On the 113-acre site where the Silver Oak vineyards now stand, Zinfandel vines have grown since the 1880s. The new Silver Oak is a small, family-owned winery that is the most environmentally responsive winery in the US, attaining LEED Platinum and Living Building Challenge Certifications. The architecture & landscape design achieved the client’s goal in creating the only zero net water and zero net energy winery in the country.
From the beginning, there were strong aspirations for the new winery to be outstanding in its field of viticulture, become one of the most sustainable wineries in the world, and not at the expense of making great wine. The challenge for the Landscape Designers was how to take an energy hungry monoculture and transform it into a sustainably diverse ecosystem while allowing the vineyard to produce a consistent yield and provide a memorable, educational experience for visitors.
The Silver Oak Winery landscape scope included vineyard layout and management, vehicular circulation and parking, events and visitor experience. To meet these different needs, the landscape design had to be functional and versatile, while delivering a sophisticated yet approachable outdoor space.
The agricultural design vocabulary reinforced the identity of the land to create a dynamic interplay of light, shadow, reflection, and repetition. Natural ecologies on the site were preserved and enhanced with climate appropriate planting and an innovative water management system that includes a network of designed bioswales, a membrane bioreactor, and a 2.5-acre pond that serves as the main water source for the vineyard.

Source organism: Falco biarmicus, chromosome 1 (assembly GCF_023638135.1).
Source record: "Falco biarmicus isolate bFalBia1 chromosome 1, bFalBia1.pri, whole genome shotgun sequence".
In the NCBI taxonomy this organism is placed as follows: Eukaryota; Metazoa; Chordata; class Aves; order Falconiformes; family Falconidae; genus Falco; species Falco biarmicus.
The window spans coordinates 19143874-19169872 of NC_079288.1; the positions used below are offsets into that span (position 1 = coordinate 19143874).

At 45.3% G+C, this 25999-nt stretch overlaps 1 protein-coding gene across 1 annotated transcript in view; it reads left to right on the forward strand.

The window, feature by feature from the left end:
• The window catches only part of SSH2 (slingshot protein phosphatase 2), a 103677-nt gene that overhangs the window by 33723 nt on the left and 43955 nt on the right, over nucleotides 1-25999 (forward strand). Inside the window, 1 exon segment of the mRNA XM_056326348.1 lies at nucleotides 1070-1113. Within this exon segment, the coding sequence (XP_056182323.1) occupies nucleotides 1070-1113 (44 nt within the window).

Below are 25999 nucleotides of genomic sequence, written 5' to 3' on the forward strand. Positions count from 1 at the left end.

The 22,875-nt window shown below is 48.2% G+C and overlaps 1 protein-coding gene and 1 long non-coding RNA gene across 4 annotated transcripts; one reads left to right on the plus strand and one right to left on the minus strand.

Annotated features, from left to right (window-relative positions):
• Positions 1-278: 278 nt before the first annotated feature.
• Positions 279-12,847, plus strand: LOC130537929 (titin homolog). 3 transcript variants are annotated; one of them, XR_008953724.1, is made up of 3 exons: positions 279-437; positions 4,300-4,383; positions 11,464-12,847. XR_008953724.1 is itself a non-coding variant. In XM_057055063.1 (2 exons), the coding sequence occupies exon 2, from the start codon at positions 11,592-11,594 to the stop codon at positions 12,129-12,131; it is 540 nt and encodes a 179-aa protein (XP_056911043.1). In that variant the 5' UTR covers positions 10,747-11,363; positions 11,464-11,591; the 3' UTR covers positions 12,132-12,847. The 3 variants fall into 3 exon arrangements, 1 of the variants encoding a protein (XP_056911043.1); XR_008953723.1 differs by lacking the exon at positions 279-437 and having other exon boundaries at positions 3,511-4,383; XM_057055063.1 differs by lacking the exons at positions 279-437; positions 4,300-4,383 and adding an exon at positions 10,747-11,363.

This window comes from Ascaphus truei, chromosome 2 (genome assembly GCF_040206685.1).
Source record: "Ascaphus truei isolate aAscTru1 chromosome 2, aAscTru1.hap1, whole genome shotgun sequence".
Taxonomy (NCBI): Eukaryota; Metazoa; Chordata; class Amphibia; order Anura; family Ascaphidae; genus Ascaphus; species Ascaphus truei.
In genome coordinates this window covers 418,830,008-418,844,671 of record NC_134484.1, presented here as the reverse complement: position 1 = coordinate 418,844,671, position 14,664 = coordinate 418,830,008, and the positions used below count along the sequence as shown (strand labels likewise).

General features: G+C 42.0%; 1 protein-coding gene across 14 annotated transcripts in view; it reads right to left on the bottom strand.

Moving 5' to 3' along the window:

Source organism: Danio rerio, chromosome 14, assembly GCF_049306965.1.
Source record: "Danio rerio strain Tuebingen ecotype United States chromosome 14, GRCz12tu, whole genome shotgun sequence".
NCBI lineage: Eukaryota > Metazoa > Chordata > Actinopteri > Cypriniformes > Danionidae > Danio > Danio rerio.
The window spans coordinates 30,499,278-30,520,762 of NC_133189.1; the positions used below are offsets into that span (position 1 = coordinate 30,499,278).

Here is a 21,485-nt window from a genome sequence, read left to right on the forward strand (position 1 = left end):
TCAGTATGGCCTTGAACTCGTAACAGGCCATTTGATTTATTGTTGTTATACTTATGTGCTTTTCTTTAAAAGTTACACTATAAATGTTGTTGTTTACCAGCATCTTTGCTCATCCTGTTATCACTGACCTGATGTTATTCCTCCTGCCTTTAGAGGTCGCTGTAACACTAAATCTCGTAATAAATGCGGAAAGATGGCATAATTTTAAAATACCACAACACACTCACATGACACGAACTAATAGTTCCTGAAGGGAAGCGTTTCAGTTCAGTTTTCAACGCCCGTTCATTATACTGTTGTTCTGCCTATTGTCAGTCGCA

The reflecting pool that runs alongside the tasting room, recalls the exalted role that water plays in the region. Its central placement provides cooling and lighting effects and reflects the project’s many layers of articulation – gravel, concrete, tree, siding, glass, grass, wood – together on a single plane. Hedgerows, allees, bosques and grass meadows define both the production and hospitality environments at Silver Oak. As part of the conservation effort and preparation for new planting, all non-native species were eradicated. Several existing native Oaks (Quercus agrifolia) on the property were retained and preserved, with one large specimen transplanted to a more prominent location. Laurus nobilis, a low-water evergreen hedge, creates outdoor rooms and frames views to the surrounding landscape. At the entry road, bioswales are planted with Muhlenbergia dubia, a species well suited to summer-dry climates. At the Tasting Room and Production Building, Carex barbarae, Carex praegracilis, and Juncus effuses, all California natives, line the bioswales.
Insectary planting promotes the health of the vineyards and reduces pesticide use by providing habitat for beneficial insects such as bees, ladybugs, lacewings, and other pest-predators. The insectary palette includes a diverse range of native shrubs, flowering perennials, and wildflowers deliberately chosen for functional purposes across the site.
By exploring the site’s unique identity and goals, the Landscape Architect responded with a holistic design that supported a vibrant, sustainable ecology while meeting the needs of a working production facility and an inviting space for wine lovers.
Silver Oak Winery
Landscape Architect | Munden Fry Landscape Associates
Client | Silver Oak Winery, Alexander Valley, CA
Architects | Piechota Architecture
General Contractor | Cello & Maudru Landscaping
Lighting Designers | EJA Lighting Design
Civil Engineer | Summit Engineering
Image Credits: Joe Fletcher, Patrik Argast,